HC Deb 18 February 1964 vol 689 cc1005-8
16. Mr. Millan

asked the Minister of Public Building and Works if he will make an up-to-date report on the success of his plan for the production of building components in shipyards.

17. Mr. Willis

asked the Minister of Public Building and Works what further development[...] has taken place in the endeavour to utilise the capacity of shipyards to supplement the building industry.

18. Mr. Lawson

asked the Minister of Public Building and Works what progress has been made in the scheme for the production of building components in shipyards.

19. Mr. Ross

asked the Minister of Public Building and Works how many shipyards in Scotland are engaged in implementing his plan for the production of building components and what is the extent of their operations in this respect.

Mr. Rippon

I understand that seven shipyards in Scotland and a number in England have entered the building field to a modest extent. As I explained in my Answer to the hon. Member for Sunderland, North (Mr. Willey) on 3rd December last, the commercial initiative for further diversification on these lines must rest with the firms concerned.

Mr. Millan

While we are all very glad to welcome the progress so far made, and while we appreciate that this is something that rests very largely with the commercial initiative of individual shipyards, may I ask, nevertheless. whether the progress is not rather disappointing? Is the Minister satisfied that his Department, through the inquiry centres, and in other ways, is giving to the shipyards the kind of technical assistance they need to get started in this field?

Mr. Rippon

I should certainly welcome further progress, and the officers of my Ministry are more than willing to give all the technical help they can to all who might be concerned in this matter.

Mr. Willis

Can the right hon. Gentleman say how many shipyards outside Scotland have entered this field? Would he expand a little further what he means by "modes[...]"? Is this scheme really coming up to what the Government expected?

Mr. Rippon

It has provided a service which. I think, has been fairly well used. It is very hard to identify how many people have read the report I have issued, and taken some action. I cannot give the specific number of shipyards in England, but there are certainly a number in the North-East that have made very extensive arrangements for making factory-built houses or components.

Mr. Lawson

Will the right hon. Gentleman take it from us that we are very happy about the efforts being made in this connection; that we welcome them, and seek to press him to continue and to expand them? To what extent is he capable of using, for example, the National Building Agency in giving advice to the shipbuilding yards, bearing in mind that those yards are entering into something that is not their field at all, and that the commercial initiative required in shipbuilding and that required in other fields are quite different, and that this type of advice as well as the other is required?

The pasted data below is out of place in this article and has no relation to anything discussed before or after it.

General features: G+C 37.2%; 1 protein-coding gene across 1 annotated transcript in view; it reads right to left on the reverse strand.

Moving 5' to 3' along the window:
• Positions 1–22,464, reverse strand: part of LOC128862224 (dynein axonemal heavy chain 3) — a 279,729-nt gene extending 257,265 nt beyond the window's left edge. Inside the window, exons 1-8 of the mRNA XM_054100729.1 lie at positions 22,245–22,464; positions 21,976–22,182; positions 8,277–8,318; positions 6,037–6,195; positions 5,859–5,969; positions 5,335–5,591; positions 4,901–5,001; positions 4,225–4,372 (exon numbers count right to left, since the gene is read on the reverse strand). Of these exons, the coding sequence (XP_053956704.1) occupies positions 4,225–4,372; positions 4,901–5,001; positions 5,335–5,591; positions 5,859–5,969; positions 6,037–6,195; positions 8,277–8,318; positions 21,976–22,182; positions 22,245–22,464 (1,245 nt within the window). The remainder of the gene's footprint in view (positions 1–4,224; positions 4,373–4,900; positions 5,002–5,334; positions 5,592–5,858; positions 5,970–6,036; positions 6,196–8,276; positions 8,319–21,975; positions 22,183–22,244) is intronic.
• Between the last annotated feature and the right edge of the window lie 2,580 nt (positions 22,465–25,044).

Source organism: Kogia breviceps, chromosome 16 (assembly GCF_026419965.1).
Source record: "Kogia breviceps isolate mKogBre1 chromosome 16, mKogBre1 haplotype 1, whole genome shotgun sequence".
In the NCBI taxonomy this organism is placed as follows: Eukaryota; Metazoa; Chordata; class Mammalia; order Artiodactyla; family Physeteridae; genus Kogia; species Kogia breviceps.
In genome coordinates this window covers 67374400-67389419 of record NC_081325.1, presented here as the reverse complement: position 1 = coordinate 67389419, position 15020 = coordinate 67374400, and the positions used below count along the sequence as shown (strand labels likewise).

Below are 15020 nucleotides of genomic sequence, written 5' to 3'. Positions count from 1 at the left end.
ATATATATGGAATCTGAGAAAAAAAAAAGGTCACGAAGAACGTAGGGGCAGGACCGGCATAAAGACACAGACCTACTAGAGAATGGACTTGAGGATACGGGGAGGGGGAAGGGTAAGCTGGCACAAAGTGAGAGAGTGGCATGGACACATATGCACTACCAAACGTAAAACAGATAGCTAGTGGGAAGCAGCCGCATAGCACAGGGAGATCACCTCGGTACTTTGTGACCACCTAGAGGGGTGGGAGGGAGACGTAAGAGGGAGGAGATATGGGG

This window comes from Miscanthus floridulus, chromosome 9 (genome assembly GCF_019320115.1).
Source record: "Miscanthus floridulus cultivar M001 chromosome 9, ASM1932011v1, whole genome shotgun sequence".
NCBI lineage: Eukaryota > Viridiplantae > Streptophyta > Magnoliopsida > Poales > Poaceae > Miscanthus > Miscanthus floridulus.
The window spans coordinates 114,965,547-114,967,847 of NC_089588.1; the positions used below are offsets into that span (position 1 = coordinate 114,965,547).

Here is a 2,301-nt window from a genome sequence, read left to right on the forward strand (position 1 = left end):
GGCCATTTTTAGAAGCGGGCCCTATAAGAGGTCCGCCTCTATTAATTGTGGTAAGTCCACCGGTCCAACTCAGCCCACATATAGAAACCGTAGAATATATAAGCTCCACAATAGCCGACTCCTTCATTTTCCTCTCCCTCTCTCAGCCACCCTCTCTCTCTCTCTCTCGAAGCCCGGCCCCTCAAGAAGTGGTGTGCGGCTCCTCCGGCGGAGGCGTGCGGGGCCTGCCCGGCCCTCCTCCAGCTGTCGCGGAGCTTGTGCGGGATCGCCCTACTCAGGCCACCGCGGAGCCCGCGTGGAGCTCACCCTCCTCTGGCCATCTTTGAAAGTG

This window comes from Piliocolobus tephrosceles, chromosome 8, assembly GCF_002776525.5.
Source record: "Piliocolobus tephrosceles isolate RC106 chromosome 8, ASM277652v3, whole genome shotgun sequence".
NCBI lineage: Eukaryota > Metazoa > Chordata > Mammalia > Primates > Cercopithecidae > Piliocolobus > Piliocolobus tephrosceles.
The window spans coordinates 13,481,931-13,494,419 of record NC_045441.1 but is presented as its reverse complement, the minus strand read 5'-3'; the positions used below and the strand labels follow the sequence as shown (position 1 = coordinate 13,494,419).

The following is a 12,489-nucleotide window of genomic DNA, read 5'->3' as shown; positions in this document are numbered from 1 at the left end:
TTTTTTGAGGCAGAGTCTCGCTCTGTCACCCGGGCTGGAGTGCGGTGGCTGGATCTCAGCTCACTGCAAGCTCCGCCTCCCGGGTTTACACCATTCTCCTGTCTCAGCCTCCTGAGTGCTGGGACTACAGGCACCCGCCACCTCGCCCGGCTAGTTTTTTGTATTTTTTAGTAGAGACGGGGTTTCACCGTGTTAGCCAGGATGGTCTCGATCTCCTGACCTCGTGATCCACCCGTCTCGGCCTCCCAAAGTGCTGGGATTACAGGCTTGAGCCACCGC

Mr. Rippon

I appreciate the hon. Member's point. Certainly, the National Building Agency, whose services are available to both public and private authorities, will be able to help in some respects. Meanwhile, officials of my Ministry are there to give technical advice but, as I explained when we first discussed this, we have to bring together not only the shipyards but, say, the local authorities or other customers, and perhaps a builder as well, to help with the marketing.

Mr. Ross

Can the Minister indicate how many men are employed on these projects in the yards in Scotland? Has he yet been able to form any idea whether this work is being regarded as a permanent fixture, or is being looked on rather as a temporary stop-gap?

Mr. Rippon

I think that many shipyards would, perhaps, rather see themselves building ships, but appreciate that they have a good deal of spare capacity and that it is useful to diversify. I cannot give the exact number of men engaged, but there are three yards in Glasgow doing this work, and yards at Leith, Fife, Aberdeen and Greenock are also doing this work.

Sir C. Osborne

Does this rather new and novel development in traditional shipyards mean that we have accepted that the shipyards will never again be used for their primary purpose of building ships?

Mr. Rippon

I do not think that that follows at all.

Mr. C. Pannell

May I repeat a question that I first put to the Minister when this matter was first raised? Since this proposal was first mooted, has he set up any organisation or made any efforts in his own Department to see that these yards get customers, bearing in mind that in the early days of production there is bound to be certain price disparity because other factories are often better laid out to do this work? Does he appreciate that this industry needs nursing during the trial period if it is to compete commercially?

Mr. Rippon

The hon. Gentleman will remember that I set up special inquiry centres at Glasgow, Newcastle and Manchester and, earlier this year, the shipyards in the North-East were invited to a conference on industrialised building which Newcastle University convened at my suggestion. So we are trying to bring everyone together.